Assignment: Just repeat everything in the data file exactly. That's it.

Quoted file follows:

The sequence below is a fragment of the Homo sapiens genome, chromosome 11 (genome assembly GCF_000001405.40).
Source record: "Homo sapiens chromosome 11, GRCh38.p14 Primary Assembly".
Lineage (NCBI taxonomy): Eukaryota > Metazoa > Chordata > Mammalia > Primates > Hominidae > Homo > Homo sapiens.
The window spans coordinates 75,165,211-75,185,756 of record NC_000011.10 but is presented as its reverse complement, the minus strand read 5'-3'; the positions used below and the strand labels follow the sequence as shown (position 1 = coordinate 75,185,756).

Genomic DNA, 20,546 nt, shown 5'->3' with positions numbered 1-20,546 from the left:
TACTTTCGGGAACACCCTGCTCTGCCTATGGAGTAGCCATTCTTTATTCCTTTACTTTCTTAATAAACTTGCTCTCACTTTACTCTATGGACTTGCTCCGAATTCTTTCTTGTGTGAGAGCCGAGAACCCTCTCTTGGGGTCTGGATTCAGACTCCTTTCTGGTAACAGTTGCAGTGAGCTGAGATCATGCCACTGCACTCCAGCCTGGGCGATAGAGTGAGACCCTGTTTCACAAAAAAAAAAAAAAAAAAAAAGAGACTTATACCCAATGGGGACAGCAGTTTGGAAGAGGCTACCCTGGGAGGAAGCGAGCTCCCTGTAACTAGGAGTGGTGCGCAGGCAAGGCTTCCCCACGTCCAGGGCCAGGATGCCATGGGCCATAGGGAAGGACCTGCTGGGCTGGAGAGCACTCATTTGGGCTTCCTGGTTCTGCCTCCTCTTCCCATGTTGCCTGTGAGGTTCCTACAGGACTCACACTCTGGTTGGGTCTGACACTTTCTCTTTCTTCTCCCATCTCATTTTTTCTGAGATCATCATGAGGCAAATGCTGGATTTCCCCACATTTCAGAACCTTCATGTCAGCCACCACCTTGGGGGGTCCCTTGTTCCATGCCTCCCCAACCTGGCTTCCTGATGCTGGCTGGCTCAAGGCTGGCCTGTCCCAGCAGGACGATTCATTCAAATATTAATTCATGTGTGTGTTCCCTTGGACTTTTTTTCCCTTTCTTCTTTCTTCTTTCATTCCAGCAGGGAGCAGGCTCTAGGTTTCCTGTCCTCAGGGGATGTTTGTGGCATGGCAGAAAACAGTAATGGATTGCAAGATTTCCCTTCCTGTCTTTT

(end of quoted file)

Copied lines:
The sequence below is a fragment of the Homo sapiens genome, chromosome 11 (genome assembly GCF_000001405.40).
Source record: "Homo sapiens chromosome 11, GRCh38.p14 Primary Assembly".
Lineage (NCBI taxonomy): Eukaryota > Metazoa > Chordata > Mammalia > Primates > Hominidae > Homo > Homo sapiens.
The window spans coordinates 75,165,211-75,185,756 of record NC_000011.10 but is presented as its reverse complement, the minus strand read 5'-3'; the positions used below and the strand labels follow the sequence as shown (position 1 = coordinate 75,185,756).

Genomic DNA, 20,546 nt, shown 5'->3' with positions numbered 1-20,546 from the left:
TACTTTCGGGAACACCCTGCTCTGCCTATGGAGTAGCCATTCTTTATTCCTTTACTTTCTTAATAAACTTGCTCTCACTTTACTCTATGGACTTGCTCCGAATTCTTTCTTGTGTGAGAGCCGAGAACCCTCTCTTGGGGTCTGGATTCAGACTCCTTTCTGGTAACAGTTGCAGTGAGCTGAGATCATGCCACTGCACTCCAGCCTGGGCGATAGAGTGAGACCCTGTTTCACAAAAAAAAAAAAAAAAAAAAAGAGACTTATACCCAATGGGGACAGCAGTTTGGAAGAGGCTACCCTGGGAGGAAGCGAGCTCCCTGTAACTAGGAGTGGTGCGCAGGCAAGGCTTCCCCACGTCCAGGGCCAGGATGCCATGGGCCATAGGGAAGGACCTGCTGGGCTGGAGAGCACTCATTTGGGCTTCCTGGTTCTGCCTCCTCTTCCCATGTTGCCTGTGAGGTTCCTACAGGACTCACACTCTGGTTGGGTCTGACACTTTCTCTTTCTTCTCCCATCTCATTTTTTCTGAGATCATCATGAGGCAAATGCTGGATTTCCCCACATTTCAGAACCTTCATGTCAGCCACCACCTTGGGGGGTCCCTTGTTCCATGCCTCCCCAACCTGGCTTCCTGATGCTGGCTGGCTCAAGGCTGGCCTGTCCCAGCAGGACGATTCATTCAAATATTAATTCATGTGTGTGTTCCCTTGGACTTTTTTTCCCTTTCTTCTTTCTTCTTTCATTCCAGCAGGGAGCAGGCTCTAGGTTTCCTGTCCTCAGGGGATGTTTGTGGCATGGCAGAAAACAGTAATGGATTGCAAGATTTCCCTTCCTGTCTTTT